when I quit complaining about my kids
I arrived at Mother’s Day this year in a different frame of mind than I have in a lot of previous years. I have to admit that this year is different for a lot of reasons. The obvious being that both of my kids are in school, which I think tips my scale way into ‘spoil them rotten’ and ‘treasure every moment’ territory. There’s also the fact that ages 8 and 6 are old enough to do a lot for themselves, which means I’m still needed, just not the same ways I was.
But this Mother’s Day is different for another reason, because at some point last year around this time I decided to look at my kids a little bit differently.
Want to know what caused the change? It was one of those lists, titled something like “10 Things I Want For Mother’s Day”. I see these floating around on the internet and in emails all the time. It’s a captioned photo or a bullet point list of women lamenting about the hardships of motherhood. And I get that it’s supposed to be a joke. Trust me, I’ve had a laugh or two at the photo of the Mom drinking a glass of wine while her kids destroy the house because, clearly, the absence of her constant attention means that roll of toilet paper is now the worlds’ greatest toy. So, anyway, don’t think I didn’t open that email with the intention of having a quick laugh before moving on with my day.
The problem was what I read didn’t exactly make me laugh. In fact, it made me sad and more than a little uncomfortable. Among other things, the list described a scenario in which a mother resolved to knock herself out with drugs in order to get an uninterrupted night’s sleep, decided to drink alcohol all day so she wouldn’t yell at anyone, and arranged a Poptart on her nightstand because that was the only way she would get breakfast in bed on Mother’s Day. It was meant to be funny but all I could see was one complaint after another.
Recently our culture seems to have granted us the right to see our children as a hardship. And I did what most mother’s do, I went right along with it. I embraced the unspoken understanding that becoming a mother entitled me to 18 years of complaining. I turned to others in my social media circles and produced the standard lists: how many days it’s been since I had an uninterrupted shower, how many times I was awakened last night, how many times I’ve cleaned their room this week. Maybe I was looking for a laugh, or some sympathy from someone in the same boat.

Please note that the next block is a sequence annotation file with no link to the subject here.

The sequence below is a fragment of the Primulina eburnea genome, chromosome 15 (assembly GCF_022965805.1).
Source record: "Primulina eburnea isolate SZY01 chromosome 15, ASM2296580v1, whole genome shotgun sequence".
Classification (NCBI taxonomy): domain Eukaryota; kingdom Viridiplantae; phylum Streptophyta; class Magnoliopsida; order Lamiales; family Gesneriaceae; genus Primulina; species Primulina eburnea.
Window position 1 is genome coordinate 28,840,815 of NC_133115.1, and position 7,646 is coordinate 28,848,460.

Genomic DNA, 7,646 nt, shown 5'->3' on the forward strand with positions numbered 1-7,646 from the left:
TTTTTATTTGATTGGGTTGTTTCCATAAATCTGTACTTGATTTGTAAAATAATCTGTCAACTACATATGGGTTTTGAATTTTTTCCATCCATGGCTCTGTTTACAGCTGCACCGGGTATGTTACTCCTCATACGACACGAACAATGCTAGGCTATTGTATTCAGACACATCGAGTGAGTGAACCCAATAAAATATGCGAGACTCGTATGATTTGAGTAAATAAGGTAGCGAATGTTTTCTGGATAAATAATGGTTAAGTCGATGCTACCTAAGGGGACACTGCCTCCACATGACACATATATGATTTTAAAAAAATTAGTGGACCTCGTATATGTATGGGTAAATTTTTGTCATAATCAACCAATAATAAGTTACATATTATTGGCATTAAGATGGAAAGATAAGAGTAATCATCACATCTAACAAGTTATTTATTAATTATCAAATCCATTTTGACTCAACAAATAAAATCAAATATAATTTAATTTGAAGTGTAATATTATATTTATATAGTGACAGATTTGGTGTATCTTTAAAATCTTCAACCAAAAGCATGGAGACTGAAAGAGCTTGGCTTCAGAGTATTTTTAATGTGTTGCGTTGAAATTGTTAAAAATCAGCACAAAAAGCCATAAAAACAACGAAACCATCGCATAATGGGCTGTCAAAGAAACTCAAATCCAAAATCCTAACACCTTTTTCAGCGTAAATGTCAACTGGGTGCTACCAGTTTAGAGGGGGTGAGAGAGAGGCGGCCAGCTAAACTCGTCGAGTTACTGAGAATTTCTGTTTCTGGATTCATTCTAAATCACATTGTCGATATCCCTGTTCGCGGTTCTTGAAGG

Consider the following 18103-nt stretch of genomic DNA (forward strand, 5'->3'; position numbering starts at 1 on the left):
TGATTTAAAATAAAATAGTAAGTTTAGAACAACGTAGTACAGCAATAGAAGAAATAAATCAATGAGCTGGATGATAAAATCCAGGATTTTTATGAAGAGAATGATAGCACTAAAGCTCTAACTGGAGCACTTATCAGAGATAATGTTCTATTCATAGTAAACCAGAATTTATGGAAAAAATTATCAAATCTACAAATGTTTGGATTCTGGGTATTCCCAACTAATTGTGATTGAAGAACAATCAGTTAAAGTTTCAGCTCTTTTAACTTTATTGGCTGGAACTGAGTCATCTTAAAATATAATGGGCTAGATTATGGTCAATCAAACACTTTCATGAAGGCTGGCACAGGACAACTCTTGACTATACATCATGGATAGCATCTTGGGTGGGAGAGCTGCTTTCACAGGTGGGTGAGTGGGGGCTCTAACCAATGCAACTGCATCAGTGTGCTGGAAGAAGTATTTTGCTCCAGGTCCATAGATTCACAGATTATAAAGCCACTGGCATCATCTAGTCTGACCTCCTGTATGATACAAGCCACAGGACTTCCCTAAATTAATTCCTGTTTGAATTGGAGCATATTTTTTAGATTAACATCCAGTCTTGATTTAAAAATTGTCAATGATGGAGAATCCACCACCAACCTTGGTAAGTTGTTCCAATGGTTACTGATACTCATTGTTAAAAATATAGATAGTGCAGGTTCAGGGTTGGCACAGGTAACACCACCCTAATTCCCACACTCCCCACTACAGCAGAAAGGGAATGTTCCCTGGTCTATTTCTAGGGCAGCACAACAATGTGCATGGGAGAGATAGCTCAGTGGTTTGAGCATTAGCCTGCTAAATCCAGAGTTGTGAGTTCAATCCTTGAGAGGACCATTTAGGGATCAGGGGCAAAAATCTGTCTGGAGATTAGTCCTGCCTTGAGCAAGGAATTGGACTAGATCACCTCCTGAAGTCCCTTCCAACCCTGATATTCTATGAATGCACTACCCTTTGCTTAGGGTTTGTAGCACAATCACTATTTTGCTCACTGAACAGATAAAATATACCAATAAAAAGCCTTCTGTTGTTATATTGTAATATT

The danger lies in believing you are entitled to perfect children, to an orderly house, to ‘me time’. Complaining about my life and hearing others complain about theirs didn’t do me any favors. But it did give me an unreasonable view of my kids. You know how everyone is either a glass-half-full or glass-half-empty kind of person? Well, I tend to take it a step further. The glass is half empty but it might as well be gone and by the way, we’re all going to die of thirst. That’s me on an average day. Imagine the thoughts hurricaning through my brain while walking through the door of a fancy restaurant, kids in tow. I just expected the salt to be knocked over, at least one kid to splash spaghetti sauce on my shirt, and someone to crawl under the table to retrieve a lost napkin.
A lot changed when I decided to see my kids differently.
What I found when I quit complaining about my children is that I began to think better of them. I held them in higher regard, which meant I didn’t expect the worst from them. And what do you know… when I didn’t expect the worst, the worst didn’t happen.
Sometimes motherhood is hard. Full laundry baskets… not fun. Picking up miniscule Legos… not fun. Stubborn child… no fun. Five hour car trip… nightmare. But when I look at my kids differently, when I see them as wonderful, when I expect them to be awesome, that’s when this ride becomes more about joy and less about hardship. And maybe, just maybe, they’ll see me a little bit differently too.
photos by Caleb